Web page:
DNS4Me Multiple Vulnerabilities
Vendor: RhinoSoft
Product: DNS4Me
Version: <=
Website: http://www.dns4me.com/
BID: 11213
CVE: CVE-2004-1690 CVE-2004-1691
OSVDB: 10038 10039
SECUNIA: 12595
DNS4Me is the dynamic DNS service that you need to start hosting your own Internet services. When you have a dynamic IP address, you need something to associate a static domain name with it to make it easier for visitors to access the services you provide. With DNS4Me, you can take control of your Web site by running your own HTTP server. Without a hosting company, you've eliminated the cost of hosting as well as a layer of contact between you and your Web site. This gives you unparalleled control overits configuration, content, and delivery. But the benefits of dynamic DNS aren't just for HTTP servers. Any service that can make use of a domain name can benefit from DNS4Me. This includes FTP servers, e-mail servers, daemons for today's popular computer games, NetMeeting… With the reliability and excellent support you've come to expect of RhinoSoft.com backing up DNS4Me, you'll get a powerful, no hassle dynamic DNS solution.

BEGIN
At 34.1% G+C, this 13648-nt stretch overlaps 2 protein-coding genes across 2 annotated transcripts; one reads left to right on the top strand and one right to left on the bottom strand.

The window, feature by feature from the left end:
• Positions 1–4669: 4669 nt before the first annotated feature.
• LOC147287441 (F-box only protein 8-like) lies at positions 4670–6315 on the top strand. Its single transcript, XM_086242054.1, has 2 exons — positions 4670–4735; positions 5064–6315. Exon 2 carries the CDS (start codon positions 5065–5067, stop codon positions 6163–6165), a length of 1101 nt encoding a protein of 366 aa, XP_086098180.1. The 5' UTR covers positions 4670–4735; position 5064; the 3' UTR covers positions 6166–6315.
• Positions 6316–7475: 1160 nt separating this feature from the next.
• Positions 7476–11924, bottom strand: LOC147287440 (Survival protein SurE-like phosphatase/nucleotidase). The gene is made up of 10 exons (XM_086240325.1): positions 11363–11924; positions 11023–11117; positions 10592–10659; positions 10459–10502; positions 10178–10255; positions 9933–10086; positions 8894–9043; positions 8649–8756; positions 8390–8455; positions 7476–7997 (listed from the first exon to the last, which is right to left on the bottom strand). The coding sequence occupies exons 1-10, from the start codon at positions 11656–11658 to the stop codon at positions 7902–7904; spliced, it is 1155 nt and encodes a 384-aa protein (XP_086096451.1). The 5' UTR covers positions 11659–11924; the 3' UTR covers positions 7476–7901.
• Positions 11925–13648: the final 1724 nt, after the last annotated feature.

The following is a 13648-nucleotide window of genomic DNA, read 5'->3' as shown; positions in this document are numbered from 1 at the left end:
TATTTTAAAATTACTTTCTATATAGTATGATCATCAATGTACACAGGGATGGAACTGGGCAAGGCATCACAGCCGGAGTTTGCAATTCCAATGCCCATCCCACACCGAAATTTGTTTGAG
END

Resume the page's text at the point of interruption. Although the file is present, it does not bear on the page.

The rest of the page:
Cross Site Scripting:
It is possible for an attacker to render malicious code in a victims browser by sending them a url to request a document on the server(s), which contains A malformed query string.'XSS')%3C/script%3E

Any code in the query string will be executed and cause cross site scripting.

Denial Of Service:
RhinoSoft.com DNS4Me Web Server is vulnerable to Denial Of Service attacks. If a malicious user sends a large amount of data to port 80, or the port that the DNS4Me Web Server is running on, it will send the CPU usage to 99% and eventually crash the affected server.

The developers were contacted last month about these issues. They said they needed a month to resolve them. It has been one month so users should check their website for an update. Also, the RhinoSoft HTTP server may be included in other RhinoSoft apps as well. Not sure of this, but something for other researchers to look out for.

James Bercegay of the GulfTech Security Research Team.